I stand at the back gate of the school, the designated spot for picking up first graders. My grandson knows I’m his ride today and I can’t wait to see him, just the two of us for a few hours. The bell rings and class after class make their way across the playground. I spot Luca, smiling and waving to me, so big now. I smile too. He raises his hand to be dismissed and tells his teacher, “My Nonna is here.” He gives me a hug. I bend down and kiss his head, taking in his rusty little boy scent.
He asks if he can play in the park and I say yes. A decision I immediately regret as kids run in every direction, going up slides instead of down, and near misses at the swings. I cringe and wince, resisting the urge to dust off my principal’s voice. Instead I keep an eye on Luca without hovering too close.
After five minutes, I’ve had enough of the craziness, “It’s time to go!”, I shout. Luca runs to me. Walking to the car he makes a request to stop for an ice-cream at Dairy Queen. “Drive through Nonna. I like to relax in the car. Can I take off my shoes? Can I take off my socks?” I use my Nonna powers and say yes to everything. He loves that.
I drag him along on a few errands, promising very quick stops and even a small Lego set if he behaves himself. He happily agrees. On the long drive home, there is nothing left to do, but talk, may favorite time. He asks when I’m going back to Italy and how long I’ll be gone. To help him understand the passage of time I compare my last trip of fifty-two weeks to my upcoming trip of only three or four weeks. He seems to grasp that.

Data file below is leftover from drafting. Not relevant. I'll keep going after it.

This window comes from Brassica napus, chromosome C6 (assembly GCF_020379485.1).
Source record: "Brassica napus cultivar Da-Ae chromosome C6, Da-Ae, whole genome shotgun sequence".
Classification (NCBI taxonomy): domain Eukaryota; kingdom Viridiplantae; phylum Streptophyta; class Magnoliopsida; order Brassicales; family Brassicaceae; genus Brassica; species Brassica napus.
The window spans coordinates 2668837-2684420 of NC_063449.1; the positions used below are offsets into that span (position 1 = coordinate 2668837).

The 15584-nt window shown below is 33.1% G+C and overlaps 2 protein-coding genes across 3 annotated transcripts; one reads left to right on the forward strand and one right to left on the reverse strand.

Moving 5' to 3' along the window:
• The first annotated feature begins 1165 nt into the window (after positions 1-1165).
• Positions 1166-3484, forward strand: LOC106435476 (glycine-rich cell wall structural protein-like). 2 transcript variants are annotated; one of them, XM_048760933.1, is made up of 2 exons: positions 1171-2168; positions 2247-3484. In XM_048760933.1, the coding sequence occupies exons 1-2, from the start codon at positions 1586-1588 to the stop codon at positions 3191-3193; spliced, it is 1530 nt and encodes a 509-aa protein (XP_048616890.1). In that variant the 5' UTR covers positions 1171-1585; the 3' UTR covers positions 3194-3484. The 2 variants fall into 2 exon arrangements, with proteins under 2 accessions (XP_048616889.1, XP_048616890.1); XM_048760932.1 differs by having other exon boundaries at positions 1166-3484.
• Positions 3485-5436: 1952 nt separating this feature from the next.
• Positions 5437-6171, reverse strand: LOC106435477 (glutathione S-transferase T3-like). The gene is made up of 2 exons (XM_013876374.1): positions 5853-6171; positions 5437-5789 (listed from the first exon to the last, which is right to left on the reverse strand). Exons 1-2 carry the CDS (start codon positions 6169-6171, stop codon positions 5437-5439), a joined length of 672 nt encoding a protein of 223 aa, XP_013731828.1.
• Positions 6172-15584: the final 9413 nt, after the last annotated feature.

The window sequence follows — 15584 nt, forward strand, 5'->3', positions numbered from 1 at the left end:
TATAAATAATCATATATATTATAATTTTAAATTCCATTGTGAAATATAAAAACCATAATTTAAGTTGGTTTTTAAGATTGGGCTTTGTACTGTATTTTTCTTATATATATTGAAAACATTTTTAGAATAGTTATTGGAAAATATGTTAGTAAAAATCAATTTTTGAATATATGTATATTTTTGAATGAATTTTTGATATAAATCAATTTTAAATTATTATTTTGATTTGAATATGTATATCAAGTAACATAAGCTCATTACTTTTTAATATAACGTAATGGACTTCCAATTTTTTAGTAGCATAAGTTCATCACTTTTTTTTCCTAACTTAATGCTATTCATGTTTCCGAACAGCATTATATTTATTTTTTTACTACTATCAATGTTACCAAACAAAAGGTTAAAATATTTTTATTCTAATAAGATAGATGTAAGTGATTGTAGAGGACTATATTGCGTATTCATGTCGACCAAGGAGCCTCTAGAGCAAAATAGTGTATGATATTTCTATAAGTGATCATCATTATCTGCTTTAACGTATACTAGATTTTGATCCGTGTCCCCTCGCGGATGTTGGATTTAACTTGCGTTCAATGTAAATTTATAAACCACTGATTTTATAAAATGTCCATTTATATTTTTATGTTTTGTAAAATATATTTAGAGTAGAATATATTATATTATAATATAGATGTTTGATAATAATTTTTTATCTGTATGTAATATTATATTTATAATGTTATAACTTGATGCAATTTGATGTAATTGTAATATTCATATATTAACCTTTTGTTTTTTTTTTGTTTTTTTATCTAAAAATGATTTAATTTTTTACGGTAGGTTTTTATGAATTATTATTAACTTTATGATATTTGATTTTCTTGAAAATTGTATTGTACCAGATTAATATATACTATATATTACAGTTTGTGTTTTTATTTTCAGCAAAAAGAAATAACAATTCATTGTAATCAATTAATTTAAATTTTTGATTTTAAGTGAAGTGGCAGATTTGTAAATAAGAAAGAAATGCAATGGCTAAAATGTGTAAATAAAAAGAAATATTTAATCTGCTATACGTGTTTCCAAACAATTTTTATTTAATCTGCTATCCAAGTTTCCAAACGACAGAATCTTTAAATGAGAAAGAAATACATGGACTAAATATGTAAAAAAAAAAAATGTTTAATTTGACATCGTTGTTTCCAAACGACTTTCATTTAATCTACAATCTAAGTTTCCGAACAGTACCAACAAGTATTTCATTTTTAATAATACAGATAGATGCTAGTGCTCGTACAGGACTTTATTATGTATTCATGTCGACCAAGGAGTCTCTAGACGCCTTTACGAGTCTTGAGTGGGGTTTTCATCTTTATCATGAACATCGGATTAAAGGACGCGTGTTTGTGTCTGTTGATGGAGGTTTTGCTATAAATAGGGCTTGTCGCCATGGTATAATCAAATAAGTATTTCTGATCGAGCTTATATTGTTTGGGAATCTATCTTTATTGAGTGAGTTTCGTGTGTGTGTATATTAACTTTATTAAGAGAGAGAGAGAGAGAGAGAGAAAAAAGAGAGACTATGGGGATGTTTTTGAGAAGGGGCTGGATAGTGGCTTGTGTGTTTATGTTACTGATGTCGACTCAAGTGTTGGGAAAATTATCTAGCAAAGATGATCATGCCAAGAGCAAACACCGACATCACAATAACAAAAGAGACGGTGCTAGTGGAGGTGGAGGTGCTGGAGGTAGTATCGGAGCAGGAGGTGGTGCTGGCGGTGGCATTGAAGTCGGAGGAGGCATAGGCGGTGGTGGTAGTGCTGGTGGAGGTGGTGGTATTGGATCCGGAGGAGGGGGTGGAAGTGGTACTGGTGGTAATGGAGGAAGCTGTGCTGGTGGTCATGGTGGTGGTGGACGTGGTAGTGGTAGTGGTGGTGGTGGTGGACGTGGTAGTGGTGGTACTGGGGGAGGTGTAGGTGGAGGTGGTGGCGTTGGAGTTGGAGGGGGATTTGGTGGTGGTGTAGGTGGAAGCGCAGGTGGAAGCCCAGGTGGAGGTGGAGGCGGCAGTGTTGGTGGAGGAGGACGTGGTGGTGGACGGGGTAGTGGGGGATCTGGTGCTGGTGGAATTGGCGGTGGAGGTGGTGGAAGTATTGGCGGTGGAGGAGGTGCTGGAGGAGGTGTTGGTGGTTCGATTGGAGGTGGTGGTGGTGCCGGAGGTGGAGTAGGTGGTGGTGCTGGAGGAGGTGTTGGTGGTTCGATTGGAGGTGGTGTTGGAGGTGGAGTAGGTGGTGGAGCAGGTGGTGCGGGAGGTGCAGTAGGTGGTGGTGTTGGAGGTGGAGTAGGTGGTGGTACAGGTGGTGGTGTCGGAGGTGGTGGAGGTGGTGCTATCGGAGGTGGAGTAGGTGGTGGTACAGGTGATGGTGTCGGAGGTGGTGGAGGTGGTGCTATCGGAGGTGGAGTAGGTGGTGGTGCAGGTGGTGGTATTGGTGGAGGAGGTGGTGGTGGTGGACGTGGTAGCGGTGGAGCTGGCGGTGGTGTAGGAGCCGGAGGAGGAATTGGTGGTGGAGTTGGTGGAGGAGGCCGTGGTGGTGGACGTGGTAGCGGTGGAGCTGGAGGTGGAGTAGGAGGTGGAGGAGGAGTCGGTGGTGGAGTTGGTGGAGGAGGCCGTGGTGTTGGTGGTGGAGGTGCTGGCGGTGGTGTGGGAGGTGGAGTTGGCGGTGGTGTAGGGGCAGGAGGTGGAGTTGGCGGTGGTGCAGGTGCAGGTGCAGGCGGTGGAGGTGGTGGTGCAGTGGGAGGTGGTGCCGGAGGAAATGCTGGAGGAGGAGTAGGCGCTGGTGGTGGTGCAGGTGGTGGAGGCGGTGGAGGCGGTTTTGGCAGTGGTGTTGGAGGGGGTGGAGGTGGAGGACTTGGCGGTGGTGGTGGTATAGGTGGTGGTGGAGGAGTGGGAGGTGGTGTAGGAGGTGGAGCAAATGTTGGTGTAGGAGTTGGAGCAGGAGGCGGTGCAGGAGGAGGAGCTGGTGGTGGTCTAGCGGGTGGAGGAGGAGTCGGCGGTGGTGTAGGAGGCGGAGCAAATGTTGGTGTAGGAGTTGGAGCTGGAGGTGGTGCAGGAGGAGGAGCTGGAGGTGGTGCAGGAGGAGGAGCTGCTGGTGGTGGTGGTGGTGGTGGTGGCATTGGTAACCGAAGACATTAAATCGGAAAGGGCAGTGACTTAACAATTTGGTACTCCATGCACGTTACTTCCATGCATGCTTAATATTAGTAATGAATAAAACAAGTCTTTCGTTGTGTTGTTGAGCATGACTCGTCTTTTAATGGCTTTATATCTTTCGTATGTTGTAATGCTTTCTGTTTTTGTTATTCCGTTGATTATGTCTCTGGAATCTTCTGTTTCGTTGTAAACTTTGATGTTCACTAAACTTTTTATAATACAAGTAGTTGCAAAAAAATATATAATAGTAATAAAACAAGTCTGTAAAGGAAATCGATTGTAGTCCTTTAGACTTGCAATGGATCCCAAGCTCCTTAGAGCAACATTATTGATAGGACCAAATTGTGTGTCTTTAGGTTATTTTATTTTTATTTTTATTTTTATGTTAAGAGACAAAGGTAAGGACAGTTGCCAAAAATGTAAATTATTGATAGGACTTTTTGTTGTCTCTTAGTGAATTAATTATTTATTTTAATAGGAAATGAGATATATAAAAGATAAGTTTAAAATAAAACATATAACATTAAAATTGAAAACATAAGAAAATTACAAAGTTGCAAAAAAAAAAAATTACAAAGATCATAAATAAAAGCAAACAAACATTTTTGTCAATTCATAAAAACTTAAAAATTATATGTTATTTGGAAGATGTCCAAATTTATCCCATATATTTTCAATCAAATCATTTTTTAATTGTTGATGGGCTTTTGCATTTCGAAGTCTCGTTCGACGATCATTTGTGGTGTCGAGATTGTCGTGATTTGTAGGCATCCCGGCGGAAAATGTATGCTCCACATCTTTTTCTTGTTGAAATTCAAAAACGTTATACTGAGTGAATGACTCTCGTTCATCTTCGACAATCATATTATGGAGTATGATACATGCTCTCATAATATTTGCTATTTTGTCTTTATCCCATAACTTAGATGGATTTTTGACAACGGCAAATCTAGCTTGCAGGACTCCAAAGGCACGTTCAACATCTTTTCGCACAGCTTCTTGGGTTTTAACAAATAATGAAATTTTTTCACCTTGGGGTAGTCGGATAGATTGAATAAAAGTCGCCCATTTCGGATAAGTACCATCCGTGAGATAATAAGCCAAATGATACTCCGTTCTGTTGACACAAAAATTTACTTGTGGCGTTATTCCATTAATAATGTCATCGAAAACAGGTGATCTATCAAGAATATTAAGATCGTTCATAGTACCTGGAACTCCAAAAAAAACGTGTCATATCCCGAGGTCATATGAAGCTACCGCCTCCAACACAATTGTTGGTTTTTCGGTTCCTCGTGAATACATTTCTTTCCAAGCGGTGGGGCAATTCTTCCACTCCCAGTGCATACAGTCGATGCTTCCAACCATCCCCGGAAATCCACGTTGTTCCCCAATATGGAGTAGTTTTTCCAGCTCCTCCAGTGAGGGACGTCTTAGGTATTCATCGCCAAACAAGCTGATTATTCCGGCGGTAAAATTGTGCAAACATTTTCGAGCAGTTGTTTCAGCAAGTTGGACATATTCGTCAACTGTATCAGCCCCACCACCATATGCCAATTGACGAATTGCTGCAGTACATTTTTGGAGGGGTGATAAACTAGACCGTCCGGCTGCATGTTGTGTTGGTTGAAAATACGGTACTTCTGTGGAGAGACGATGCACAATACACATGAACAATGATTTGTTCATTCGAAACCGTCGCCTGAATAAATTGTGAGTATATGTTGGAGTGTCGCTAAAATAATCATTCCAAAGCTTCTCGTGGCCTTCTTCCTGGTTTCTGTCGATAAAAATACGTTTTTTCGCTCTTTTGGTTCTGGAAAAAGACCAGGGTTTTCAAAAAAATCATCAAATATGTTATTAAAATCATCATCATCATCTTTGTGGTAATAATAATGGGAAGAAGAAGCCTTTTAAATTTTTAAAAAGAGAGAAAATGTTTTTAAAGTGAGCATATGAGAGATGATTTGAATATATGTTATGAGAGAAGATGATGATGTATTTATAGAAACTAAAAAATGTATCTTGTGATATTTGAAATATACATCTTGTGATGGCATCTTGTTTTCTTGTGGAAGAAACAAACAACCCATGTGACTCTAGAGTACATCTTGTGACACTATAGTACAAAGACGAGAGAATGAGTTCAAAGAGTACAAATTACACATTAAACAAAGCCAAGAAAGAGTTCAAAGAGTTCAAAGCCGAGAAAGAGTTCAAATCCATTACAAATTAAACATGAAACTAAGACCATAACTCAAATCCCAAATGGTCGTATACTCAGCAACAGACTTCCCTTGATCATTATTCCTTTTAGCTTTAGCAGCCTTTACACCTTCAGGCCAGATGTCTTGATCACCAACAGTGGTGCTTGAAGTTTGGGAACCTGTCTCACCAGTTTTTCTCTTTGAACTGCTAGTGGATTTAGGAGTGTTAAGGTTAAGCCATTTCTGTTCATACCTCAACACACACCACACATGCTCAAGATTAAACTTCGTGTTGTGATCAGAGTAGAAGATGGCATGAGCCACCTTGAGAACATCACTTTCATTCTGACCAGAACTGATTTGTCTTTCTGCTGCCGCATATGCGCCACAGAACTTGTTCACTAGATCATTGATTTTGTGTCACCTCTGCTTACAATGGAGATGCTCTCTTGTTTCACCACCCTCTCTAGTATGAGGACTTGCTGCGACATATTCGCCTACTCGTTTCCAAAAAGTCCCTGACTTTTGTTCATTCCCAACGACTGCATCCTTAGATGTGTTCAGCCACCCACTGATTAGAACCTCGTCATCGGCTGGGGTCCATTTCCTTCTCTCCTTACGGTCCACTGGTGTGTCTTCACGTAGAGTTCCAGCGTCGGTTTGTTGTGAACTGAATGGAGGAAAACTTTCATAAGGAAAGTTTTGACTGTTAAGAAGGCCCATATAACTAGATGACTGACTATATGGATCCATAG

He asks why I have lived in so many places since I’ve been home and wants to know when I will have my own house. I tell him I’m not sure of where I want to live, I’m having trouble deciding. He’s quiet for a minute and then he asks, “Nonna, do you have a partner who could help you?” I chuckle, “A partner? What do you mean?” “You know” he says, “Someone to live with who helps you. Or maybe you could get a boyfriend who you could marry, and then he would take care of you.”
He talks as though I have no idea that these kinds of humans exist. It makes sense. He’s not old enough to remember ever seeing me in a relationship with a man. He continues by telling me that his great grandma says she’ll never get married again, and then exclaims, “I wonder why?” I glance at him in the rear view mirror. He looks puzzled, as though he is asking why anyone would pass on the sweet deal of having someone look after them. I don’t try to explain.
The conversation fades into quiet as Luca examines his new box of Legos. His explanation about partners and husbands lingers in my heart and mind, so innocent. I know over the years his own life lessons will shape his grown-up views of love and life.
For now, I love that he offers little boy wisdom to help his Nonna.
I love that he is looking out me . . .